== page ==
|Predecessor||BT Airwave / O2 Airwave|
|Headquarters||Nova South, 160 Victoria Street, London, SW1E 5LB, United Kingdom|
Number of locations
|Glasgow, Hemel Hempstead, London, Rugby, Slough, Warrington|
|Products||Public safety network|
Number of employees
Airwave Solutions Ltd. is a British mobile communication company that operates the Airwave network, a mobile communications network used by Great Britain's emergency services. The Airwave network is based on the specialist Terrestrial Trunked Radio specification. Airwave was acquired by Motorola Solutions in February 2016 and now operates as a wholly owned subsidiary.
Airwave was established in 2000 by BT as BT Airwave. BT Airwave along with BT Quadrant secured a Public Private Partnership (PPP) contract worth £2.5bn to supply of Professional Mobile Radio (PMR) communications to the police and other ‘blue light’ services. BT Airwave was part of the BT Wireless division which was spun off from BT Group in 2002 to ultimately become part of O2 and became Airwave O2 Limited, commonly known as O2 Airwave. In April 2007, Airwave was acquired by two Macquarie Group investment funds, Macquarie European Infrastructure Fund II (MEIF II) and Macquarie CPPIB Communications Pty Limited, for $3.8 billion (£1.9 billion). On 3 December 2015 the company was acquired by Motorola Solutions for £817 million (~ US$1000K). Some of the payment was deferred to the following year and Macquarie were supporting the transaction.
On 19 February 2016 Motorola Solutions announced it completed its acquisition of Airwave,
Performance during 2011 England riots
During the 2011 England riots, several police officers experienced "significant difficulties" with the Airwave equipment and were forced to use their own personal mobile phones to co-ordinate strategy during the riots. The Police Federation review speaks of "significant local technical difficulties" and a "significant communications failure," which was quoted in the Guardian newspaper.
However, the National Policing Improvement Agency (NPIA) responded that the network did manage to cover all 16,000 officers and that "[s]ome officers had to wait a few seconds for their calls to get through, but fundamentally, the network proved to be most resilient."
Performance during the 2012 Summer Olympics
On 27 January 2009, the organizing committee for the 2012 Summer Olympics confirmed that Airwave would provide private radio service for all venues during the Games using its Terrestrial Trunked Radio (TETRA) but with a new and independent communications infrastructure separate from the public safety infrastructure. The PMR network, named Apollo, provided voice communications for over 18,000 staff and volunteers from the London Organising Committee of the Olympic and Paralympic Games (LOCOG) during the 2012 Games.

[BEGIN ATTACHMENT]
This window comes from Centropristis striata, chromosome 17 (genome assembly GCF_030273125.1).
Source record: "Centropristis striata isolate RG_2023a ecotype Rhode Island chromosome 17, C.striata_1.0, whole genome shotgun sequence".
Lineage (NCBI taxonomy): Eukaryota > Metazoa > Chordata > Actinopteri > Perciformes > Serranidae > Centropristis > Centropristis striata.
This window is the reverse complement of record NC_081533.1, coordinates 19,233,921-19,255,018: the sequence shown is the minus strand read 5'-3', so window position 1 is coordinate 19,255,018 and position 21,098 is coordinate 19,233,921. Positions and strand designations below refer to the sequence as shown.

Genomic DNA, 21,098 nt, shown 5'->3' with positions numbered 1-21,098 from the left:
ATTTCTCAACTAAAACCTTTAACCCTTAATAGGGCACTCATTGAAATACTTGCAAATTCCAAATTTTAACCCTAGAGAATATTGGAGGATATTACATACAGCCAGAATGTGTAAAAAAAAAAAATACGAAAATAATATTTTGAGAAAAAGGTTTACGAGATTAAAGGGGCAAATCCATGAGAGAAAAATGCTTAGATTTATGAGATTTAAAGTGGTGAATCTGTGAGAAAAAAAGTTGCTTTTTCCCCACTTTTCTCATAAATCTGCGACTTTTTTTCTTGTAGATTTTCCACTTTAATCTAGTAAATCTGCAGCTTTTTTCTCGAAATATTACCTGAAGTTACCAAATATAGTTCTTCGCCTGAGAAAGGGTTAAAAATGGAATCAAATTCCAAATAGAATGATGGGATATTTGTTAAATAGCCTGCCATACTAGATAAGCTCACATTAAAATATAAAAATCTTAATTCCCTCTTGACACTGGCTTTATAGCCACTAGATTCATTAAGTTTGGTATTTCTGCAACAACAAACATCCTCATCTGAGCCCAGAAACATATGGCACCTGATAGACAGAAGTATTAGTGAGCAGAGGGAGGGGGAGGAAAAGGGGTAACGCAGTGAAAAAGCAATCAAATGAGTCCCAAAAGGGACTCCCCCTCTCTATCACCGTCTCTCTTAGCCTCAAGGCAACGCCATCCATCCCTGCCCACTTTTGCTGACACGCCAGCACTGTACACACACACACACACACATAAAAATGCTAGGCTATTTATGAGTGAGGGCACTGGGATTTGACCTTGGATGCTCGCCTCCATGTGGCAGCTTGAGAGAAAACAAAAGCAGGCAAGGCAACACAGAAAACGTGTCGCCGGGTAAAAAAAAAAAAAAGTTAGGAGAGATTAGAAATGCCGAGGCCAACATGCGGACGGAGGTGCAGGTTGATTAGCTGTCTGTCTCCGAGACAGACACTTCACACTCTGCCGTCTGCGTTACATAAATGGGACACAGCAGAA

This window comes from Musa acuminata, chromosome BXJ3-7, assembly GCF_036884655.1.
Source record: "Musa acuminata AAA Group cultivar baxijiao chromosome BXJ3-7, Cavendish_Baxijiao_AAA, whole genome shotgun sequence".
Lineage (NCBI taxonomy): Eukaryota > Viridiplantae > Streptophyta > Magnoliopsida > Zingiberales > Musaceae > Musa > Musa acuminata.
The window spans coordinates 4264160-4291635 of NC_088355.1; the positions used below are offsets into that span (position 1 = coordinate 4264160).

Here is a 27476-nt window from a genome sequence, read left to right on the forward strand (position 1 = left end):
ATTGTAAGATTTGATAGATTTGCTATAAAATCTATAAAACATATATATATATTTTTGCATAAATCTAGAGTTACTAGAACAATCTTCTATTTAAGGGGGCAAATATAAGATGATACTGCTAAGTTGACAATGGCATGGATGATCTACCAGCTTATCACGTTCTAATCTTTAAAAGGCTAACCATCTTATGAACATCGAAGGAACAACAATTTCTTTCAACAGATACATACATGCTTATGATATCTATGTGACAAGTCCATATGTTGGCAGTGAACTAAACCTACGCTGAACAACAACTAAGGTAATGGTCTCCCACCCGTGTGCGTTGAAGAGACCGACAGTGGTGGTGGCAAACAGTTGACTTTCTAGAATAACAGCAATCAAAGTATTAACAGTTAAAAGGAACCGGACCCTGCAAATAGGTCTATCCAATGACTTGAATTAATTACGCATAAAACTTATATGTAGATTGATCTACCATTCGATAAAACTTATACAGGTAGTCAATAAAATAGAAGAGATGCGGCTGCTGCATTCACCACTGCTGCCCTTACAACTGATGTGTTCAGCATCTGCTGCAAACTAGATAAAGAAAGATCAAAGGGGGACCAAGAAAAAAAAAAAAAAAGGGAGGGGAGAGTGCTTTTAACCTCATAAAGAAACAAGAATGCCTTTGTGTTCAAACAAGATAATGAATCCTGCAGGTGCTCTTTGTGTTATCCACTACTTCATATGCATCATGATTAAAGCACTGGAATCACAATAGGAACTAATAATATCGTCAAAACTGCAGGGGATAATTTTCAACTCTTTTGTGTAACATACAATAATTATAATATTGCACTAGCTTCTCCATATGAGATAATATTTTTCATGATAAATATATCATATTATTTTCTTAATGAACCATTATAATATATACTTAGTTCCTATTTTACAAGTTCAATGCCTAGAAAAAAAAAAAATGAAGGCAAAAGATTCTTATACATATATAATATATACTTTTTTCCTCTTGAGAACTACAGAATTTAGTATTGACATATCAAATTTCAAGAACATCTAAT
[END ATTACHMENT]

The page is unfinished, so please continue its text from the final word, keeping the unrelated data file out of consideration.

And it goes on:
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- Tattersall, P. R. (January 2001), "Professional mobile radio - the BT Airwave public safety service and the path for technology and service evolution", Professional mobile radio — the BT Airwave public safety service and the path for technology and service evolution, BT Technology Journal, BT
- "AIRWAVE SOLUTIONS LIMITED". Companies House. Retrieved 13 January 2018.
- "Airwave O2 Limited: About O2 Airwave". Internet Archive. Retrieved 13 January 2018.
- "Corporate Information". Airwave Solutions. Retrieved 15 June 2014.
- "Motorola splashes £817m buying out police comms biz Airwave". The Register. 4 December 2015. Retrieved 5 December 2015.
- "Motorola Solutions to Expand Managed & Support Services Business with Airwave Acquisition". www.airwavesolutions.co.uk (Press release). Airwave Solutions. 4 December 2015. Retrieved 5 December 2015.
- "Motorola Solutions Completes Acquisition of Airwave". Motorola Solutions. Retrieved 19 February 2016.
- Townsend, Mark (3 December 2011). "Revealed: how police lost control of summer riots". The Observer. Guardian Media Group. Retrieved 15 June 2014.
- "Statement regarding the Police Federation report 'Policing the Riots'" (Press release). Airwave Solutions. 4 December 2011. Archived from the original on 14 July 2014.
- Richards, Anthony; Fussey, Pete; Andrew, Silke (2010). Terrorism and the Olympics: Major Event Security and Lessons for the Future. Routledge. pp. 189–190. ISBN 1136854975.